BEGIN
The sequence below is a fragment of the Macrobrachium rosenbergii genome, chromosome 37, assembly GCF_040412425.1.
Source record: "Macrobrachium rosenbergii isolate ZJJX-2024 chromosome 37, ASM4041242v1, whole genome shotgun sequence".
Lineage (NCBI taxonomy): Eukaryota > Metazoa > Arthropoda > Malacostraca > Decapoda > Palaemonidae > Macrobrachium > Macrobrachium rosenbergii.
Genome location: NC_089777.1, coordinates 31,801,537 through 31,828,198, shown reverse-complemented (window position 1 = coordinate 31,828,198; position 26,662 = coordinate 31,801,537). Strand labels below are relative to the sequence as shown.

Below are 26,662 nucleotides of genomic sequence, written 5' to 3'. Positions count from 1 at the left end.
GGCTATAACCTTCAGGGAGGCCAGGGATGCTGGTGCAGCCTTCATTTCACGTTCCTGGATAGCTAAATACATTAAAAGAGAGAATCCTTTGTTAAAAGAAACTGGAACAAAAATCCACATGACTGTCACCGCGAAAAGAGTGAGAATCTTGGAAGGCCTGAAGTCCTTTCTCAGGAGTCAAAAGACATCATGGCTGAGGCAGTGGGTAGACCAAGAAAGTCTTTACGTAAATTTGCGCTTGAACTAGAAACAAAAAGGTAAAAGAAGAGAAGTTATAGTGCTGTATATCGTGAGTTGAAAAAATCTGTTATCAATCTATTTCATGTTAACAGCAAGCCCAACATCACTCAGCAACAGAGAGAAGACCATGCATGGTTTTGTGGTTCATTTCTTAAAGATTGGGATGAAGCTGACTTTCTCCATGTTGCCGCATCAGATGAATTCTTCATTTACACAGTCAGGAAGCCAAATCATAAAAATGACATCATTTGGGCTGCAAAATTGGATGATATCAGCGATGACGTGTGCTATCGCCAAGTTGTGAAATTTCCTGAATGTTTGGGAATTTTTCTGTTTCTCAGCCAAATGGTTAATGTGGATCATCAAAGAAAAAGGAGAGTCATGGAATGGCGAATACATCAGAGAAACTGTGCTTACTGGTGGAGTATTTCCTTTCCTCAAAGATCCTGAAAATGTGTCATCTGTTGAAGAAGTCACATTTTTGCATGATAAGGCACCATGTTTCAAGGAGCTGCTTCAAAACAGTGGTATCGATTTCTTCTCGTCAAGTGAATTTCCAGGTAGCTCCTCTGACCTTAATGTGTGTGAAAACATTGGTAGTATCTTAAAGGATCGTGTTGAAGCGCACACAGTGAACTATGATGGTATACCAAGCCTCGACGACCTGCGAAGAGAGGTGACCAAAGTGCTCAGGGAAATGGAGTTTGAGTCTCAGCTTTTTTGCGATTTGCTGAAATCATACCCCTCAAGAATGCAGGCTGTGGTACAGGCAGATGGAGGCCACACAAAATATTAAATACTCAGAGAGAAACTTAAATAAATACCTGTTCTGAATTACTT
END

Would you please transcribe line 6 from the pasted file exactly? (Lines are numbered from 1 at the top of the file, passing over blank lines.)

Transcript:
GGCTATAACCTTCAGGGAGGCCAGGGATGCTGGTGCAGCCTTCATTTCACGTTCCTGGATAGCTAAATACATTAAAAGAGAGAATCCTTTGTTAAAAGAAACTGGAACAAAAATCCACATGACTGTCACCGCGAAAAGAGTGAGAATCTTGGAAGGCCTGAAGTCCTTTCTCAGGAGTCAAAAGACATCATGGCTGAGGCAGTGGGTAGACCAAGAAAGTCTTTACGTAAATTTGCGCTTGAACTAGAAACAAAAAGGTAAAAGAAGAGAAGTTATAGTGCTGTATATCGTGAGTTGAAAAAATCTGTTATCAATCTATTTCATGTTAACAGCAAGCCCAACATCACTCAGCAACAGAGAGAAGACCATGCATGGTTTTGTGGTTCATTTCTTAAAGATTGGGATGAAGCTGACTTTCTCCATGTTGCCGCATCAGATGAATTCTTCATTTACACAGTCAGGAAGCCAAATCATAAAAATGACATCATTTGGGCTGCAAAATTGGATGATATCAGCGATGACGTGTGCTATCGCCAAGTTGTGAAATTTCCTGAATGTTTGGGAATTTTTCTGTTTCTCAGCCAAATGGTTAATGTGGATCATCAAAGAAAAAGGAGAGTCATGGAATGGCGAATACATCAGAGAAACTGTGCTTACTGGTGGAGTATTTCCTTTCCTCAAAGATCCTGAAAATGTGTCATCTGTTGAAGAAGTCACATTTTTGCATGATAAGGCACCATGTTTCAAGGAGCTGCTTCAAAACAGTGGTATCGATTTCTTCTCGTCAAGTGAATTTCCAGGTAGCTCCTCTGACCTTAATGTGTGTGAAAACATTGGTAGTATCTTAAAGGATCGTGTTGAAGCGCACACAGTGAACTATGATGGTATACCAAGCCTCGACGACCTGCGAAGAGAGGTGACCAAAGTGCTCAGGGAAATGGAGTTTGAGTCTCAGCTTTTTTGCGATTTGCTGAAATCATACCCCTCAAGAATGCAGGCTGTGGTACAGGCAGATGGAGGCCACACAAAATATTAAATACTCAGAGAGAAACTTAAATAAATACCTGTTCTGAATTACTT